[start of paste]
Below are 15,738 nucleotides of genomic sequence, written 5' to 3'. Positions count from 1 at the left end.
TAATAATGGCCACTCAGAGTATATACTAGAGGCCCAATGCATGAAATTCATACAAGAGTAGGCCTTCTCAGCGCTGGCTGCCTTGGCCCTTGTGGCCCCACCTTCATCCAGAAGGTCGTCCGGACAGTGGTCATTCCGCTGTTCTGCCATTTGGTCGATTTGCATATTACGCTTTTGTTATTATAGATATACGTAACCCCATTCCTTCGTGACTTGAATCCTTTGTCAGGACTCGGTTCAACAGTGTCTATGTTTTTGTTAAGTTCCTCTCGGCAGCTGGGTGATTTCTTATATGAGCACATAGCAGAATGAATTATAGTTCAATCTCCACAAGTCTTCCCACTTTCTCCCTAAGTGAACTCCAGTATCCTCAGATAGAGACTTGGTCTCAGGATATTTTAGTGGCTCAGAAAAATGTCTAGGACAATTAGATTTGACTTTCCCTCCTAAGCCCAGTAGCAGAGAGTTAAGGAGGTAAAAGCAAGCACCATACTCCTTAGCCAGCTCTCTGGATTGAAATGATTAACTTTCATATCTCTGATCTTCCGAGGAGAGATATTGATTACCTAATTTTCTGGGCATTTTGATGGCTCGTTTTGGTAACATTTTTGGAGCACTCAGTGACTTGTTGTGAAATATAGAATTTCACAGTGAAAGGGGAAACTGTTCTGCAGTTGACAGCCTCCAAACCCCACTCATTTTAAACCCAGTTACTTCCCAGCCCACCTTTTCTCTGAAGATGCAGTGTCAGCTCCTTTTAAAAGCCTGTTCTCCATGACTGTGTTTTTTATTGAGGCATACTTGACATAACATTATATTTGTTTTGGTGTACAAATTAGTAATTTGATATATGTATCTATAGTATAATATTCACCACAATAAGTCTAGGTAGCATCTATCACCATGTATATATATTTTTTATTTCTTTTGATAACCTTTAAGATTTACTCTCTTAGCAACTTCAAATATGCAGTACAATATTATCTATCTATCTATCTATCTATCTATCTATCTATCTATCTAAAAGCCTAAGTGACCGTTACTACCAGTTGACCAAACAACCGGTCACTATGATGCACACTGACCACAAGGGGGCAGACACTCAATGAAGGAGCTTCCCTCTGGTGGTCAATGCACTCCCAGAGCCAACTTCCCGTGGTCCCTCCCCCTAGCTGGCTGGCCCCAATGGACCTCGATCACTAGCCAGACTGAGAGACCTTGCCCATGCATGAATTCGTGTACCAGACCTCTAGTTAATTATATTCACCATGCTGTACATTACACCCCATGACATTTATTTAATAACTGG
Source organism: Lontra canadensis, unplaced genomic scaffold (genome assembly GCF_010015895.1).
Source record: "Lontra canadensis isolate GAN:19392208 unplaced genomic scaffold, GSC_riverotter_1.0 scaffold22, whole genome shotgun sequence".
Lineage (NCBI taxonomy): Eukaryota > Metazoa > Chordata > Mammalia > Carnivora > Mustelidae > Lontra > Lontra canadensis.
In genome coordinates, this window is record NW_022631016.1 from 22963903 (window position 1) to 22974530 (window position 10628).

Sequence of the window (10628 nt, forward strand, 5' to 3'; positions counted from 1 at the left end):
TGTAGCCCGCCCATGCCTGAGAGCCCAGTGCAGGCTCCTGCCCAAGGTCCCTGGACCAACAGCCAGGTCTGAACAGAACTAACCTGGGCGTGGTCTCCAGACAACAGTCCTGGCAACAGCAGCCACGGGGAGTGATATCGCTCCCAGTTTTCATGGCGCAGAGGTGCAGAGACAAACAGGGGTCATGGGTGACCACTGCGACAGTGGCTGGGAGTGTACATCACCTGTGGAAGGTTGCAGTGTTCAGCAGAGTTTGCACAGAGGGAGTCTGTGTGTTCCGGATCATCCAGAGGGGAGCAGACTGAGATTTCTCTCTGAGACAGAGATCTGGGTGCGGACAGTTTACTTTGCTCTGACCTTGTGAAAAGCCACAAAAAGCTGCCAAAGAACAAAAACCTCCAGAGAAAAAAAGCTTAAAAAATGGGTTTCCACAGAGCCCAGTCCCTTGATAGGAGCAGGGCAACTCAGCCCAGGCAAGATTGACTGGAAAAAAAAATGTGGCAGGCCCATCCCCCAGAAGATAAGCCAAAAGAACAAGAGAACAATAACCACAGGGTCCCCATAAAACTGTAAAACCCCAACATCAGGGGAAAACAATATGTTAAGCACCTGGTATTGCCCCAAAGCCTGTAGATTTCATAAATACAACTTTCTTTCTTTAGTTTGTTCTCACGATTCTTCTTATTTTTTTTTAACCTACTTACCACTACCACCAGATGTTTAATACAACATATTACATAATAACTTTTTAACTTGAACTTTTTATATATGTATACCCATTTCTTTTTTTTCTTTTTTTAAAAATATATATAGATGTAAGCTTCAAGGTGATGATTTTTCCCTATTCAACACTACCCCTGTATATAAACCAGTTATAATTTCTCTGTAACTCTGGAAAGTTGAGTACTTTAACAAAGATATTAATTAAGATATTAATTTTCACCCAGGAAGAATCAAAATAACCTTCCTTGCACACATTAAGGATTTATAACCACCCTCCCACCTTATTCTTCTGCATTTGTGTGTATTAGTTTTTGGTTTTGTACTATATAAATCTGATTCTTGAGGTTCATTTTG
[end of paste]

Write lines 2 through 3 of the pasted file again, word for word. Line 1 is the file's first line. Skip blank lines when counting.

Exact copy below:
TAATAATGGCCACTCAGAGTATATACTAGAGGCCCAATGCATGAAATTCATACAAGAGTAGGCCTTCTCAGCGCTGGCTGCCTTGGCCCTTGTGGCCCCACCTTCATCCAGAAGGTCGTCCGGACAGTGGTCATTCCGCTGTTCTGCCATTTGGTCGATTTGCATATTACGCTTTTGTTATTATAGATATACGTAACCCCATTCCTTCGTGACTTGAATCCTTTGTCAGGACTCGGTTCAACAGTGTCTATGTTTTTGTTAAGTTCCTCTCGGCAGCTGGGTGATTTCTTATATGAGCACATAGCAGAATGAATTATAGTTCAATCTCCACAAGTCTTCCCACTTTCTCCCTAAGTGAACTCCAGTATCCTCAGATAGAGACTTGGTCTCAGGATATTTTAGTGGCTCAGAAAAATGTCTAGGACAATTAGATTTGACTTTCCCTCCTAAGCCCAGTAGCAGAGAGTTAAGGAGGTAAAAGCAAGCACCATACTCCTTAGCCAGCTCTCTGGATTGAAATGATTAACTTTCATATCTCTGATCTTCCGAGGAGAGATATTGATTACCTAATTTTCTGGGCATTTTGATGGCTCGTTTTGGTAACATTTTTGGAGCACTCAGTGACTTGTTGTGAAATATAGAATTTCACAGTGAAAGGGGAAACTGTTCTGCAGTTGACAGCCTCCAAACCCCACTCATTTTAAACCCAGTTACTTCCCAGCCCACCTTTTCTCTGAAGATGCAGTGTCAGCTCCTTTTAAAAGCCTGTTCTCCATGACTGTGTTTTTTATTGAGGCATACTTGACATAACATTATATTTGTTTTGGTGTACAAATTAGTAATTTGATATATGTATCTATAGTATAATATTCACCACAATAAGTCTAGGTAGCATCTATCACCATGTATATATATTTTTTATTTCTTTTGATAACCTTTAAGATTTACTCTCTTAGCAACTTCAAATATGCAGTACAATATTATCTATCTATCTATCTATCTATCTATCTATCTATCTATCTAAAAGCCTAAGTGACCGTTACTACCAGTTGACCAAACAACCGGTCACTATGATGCACACTGACCACAAGGGGGCAGACACTCAATGAAGGAGCTTCCCTCTGGTGGTCAATGCACTCCCAGAGCCAACTTCCCGTGGTCCCTCCCCCTAGCTGGCTGGCCCCAATGGACCTCGATCACTAGCCAGACTGAGAGACCTTGCCCATGCATGAATTCGTGTACCAGACCTCTAGTTAATTATATTCACCATGCTGTACATTACACCCCATGACATTTATTTAATAACTGG
Source organism: Lontra canadensis, unplaced genomic scaffold (genome assembly GCF_010015895.1).